Quinta Brunson

By Ron Wynn

NASHVILLE, TN — The hit comedy “Abbott Elementary” didn’t get the coveted Emmy Award for Best Comedy series, but its stars Quinta Brunson and Sheryl Lee Ralph were big winners of individual honors in Monday night’s ceremonies which were hosted by “Saturday Night Live’s” Kenan Thompson. It was the first Emmys for both performers. They both also become part of history by winning.

Sheryl Lee Ralph

 Ralph became the second Black winner for supporting actress in a comedy, following Jackée Harry’s win for “227” in 1987. Brunson is not only the creator of “Abbott Elementary,” but a major star and a principal writer. She’d earlier become the first Black woman to receive three Emmy nominations for comedy, and by winning the Emmy for Outstanding Writing for a Comedy Series she became the second Black woman to earn that honor, following Lena Waithe’s win in 2017 for co-writing the “Thanksgiving” episode of “Master of None. Brunsom thanked her co-showrunners for “believing in a story from four years ago and thinking that it would make a good TV show,” Brunson also thanked Larry Wilmore “for teaching me to write television as well as he did.”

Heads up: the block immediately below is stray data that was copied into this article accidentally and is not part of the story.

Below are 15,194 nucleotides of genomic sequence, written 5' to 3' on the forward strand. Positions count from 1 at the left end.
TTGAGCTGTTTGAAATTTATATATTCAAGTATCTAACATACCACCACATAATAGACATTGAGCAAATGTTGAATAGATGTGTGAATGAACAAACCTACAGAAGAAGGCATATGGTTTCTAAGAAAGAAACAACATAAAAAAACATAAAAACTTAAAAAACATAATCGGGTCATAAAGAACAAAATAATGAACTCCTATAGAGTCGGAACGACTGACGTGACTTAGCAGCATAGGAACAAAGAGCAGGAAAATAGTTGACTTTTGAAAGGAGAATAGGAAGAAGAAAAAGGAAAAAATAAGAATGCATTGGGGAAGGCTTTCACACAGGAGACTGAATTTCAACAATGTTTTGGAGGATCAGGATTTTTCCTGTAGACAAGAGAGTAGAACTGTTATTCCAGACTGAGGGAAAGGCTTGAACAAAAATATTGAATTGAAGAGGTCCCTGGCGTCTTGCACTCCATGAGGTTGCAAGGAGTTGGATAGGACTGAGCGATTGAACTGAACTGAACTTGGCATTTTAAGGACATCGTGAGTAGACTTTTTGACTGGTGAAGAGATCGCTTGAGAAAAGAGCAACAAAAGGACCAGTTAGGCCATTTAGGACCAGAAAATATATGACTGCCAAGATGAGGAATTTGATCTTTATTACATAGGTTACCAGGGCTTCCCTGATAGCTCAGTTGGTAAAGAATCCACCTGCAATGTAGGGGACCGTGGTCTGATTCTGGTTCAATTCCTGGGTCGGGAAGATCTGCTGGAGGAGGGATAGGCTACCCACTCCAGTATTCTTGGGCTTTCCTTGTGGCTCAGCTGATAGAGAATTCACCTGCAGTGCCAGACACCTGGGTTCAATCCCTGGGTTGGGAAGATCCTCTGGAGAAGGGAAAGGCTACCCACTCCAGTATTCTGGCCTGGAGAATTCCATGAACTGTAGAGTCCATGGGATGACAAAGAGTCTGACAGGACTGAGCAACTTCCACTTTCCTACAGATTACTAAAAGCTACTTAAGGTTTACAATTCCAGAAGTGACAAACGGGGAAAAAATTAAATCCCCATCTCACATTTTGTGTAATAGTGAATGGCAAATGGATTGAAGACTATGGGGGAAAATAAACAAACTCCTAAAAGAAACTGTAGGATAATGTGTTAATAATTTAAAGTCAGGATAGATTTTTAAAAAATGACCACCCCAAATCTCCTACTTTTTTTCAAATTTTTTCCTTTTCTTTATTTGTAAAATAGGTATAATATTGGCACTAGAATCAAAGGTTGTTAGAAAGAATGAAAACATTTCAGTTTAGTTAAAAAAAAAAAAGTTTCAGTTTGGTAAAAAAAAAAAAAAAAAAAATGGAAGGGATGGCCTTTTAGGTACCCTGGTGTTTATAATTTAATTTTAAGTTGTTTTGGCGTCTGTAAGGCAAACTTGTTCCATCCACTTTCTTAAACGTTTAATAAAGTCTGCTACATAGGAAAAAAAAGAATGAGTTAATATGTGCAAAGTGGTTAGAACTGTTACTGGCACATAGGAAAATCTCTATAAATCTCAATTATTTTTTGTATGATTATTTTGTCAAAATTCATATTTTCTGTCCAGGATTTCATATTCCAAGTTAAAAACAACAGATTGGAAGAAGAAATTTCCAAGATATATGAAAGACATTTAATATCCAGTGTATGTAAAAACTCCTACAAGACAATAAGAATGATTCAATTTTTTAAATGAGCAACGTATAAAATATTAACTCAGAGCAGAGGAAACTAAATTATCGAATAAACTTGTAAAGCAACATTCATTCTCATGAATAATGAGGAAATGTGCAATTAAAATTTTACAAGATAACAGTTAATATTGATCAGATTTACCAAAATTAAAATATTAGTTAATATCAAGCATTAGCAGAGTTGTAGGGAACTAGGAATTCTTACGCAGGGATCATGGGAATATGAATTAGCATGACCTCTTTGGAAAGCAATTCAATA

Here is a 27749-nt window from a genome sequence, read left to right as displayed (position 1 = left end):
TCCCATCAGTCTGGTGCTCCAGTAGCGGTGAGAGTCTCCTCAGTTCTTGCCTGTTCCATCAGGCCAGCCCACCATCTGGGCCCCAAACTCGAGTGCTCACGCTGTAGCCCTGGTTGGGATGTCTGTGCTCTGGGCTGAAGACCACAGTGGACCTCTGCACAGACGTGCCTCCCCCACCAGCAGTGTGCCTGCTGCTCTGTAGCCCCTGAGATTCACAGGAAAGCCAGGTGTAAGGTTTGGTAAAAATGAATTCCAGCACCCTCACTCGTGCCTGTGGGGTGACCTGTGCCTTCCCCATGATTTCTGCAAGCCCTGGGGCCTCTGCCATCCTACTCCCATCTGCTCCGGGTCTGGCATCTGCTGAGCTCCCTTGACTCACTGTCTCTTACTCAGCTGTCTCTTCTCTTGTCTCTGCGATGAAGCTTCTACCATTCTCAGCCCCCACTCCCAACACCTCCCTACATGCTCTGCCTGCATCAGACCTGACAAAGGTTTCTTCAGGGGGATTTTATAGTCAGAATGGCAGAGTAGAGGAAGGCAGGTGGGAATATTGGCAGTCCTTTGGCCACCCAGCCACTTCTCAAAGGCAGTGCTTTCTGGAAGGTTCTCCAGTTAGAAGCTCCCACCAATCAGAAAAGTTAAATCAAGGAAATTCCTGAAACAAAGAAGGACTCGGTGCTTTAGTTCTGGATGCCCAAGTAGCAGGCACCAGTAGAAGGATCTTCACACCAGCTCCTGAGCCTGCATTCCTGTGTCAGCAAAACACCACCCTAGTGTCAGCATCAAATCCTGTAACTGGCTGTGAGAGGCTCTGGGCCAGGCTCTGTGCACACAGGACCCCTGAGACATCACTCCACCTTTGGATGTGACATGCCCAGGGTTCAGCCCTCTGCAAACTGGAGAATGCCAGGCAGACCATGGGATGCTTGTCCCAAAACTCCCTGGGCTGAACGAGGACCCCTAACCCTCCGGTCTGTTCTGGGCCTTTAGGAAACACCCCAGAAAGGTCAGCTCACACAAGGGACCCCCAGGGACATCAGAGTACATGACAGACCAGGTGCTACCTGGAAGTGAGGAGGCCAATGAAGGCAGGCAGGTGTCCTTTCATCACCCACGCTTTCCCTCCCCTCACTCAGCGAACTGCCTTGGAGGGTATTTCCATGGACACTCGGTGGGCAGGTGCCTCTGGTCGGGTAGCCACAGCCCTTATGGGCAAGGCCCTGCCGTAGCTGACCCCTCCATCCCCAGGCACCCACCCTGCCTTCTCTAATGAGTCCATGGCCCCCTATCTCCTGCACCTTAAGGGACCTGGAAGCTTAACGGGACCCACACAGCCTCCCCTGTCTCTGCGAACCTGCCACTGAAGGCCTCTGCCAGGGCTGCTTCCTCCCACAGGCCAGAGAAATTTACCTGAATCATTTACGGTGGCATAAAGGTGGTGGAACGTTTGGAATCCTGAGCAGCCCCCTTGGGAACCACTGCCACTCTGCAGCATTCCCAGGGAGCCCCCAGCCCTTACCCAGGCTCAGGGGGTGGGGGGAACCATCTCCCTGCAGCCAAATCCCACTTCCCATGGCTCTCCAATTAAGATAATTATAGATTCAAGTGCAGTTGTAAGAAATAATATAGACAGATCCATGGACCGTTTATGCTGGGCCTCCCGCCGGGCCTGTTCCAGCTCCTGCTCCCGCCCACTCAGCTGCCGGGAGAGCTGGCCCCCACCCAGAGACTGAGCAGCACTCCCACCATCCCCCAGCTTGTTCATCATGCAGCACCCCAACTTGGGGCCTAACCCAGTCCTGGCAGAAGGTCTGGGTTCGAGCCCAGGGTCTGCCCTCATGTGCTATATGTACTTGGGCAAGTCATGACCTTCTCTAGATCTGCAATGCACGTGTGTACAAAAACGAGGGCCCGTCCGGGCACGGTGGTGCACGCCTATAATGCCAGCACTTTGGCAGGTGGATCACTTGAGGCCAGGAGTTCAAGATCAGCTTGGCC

She added thanks to her family, her husband, and her “incredible cast and crew for helping me to make this show and make the pilot.”

Ralph talked about her lengthy career journey after composing herself and taking the stage. 

“To anyone who has ever, ever had a dream and thought your dream wasn’t, wouldn’t, couldn’t come true, I am here to tell you that this is what believing looks like,” Ralph declared before pumping her fist. “This is what striving looks like!”.Ralph’s honor comes after decades in the business with multiple iconic roles – from “Dreamgirls” on Broadway in the 1980s, to stepmother to the title character on the 1990s sitcom “Moesha.”

Other notable Emmy winners include Zendaya, who won her second lead acting Emmy in a row for “Euphoria,” becoming the youngest person to win that award twice. Jerrod Carmichael won an Emmy for Writing For a Variety Special, the HBO program “Rothaniel,”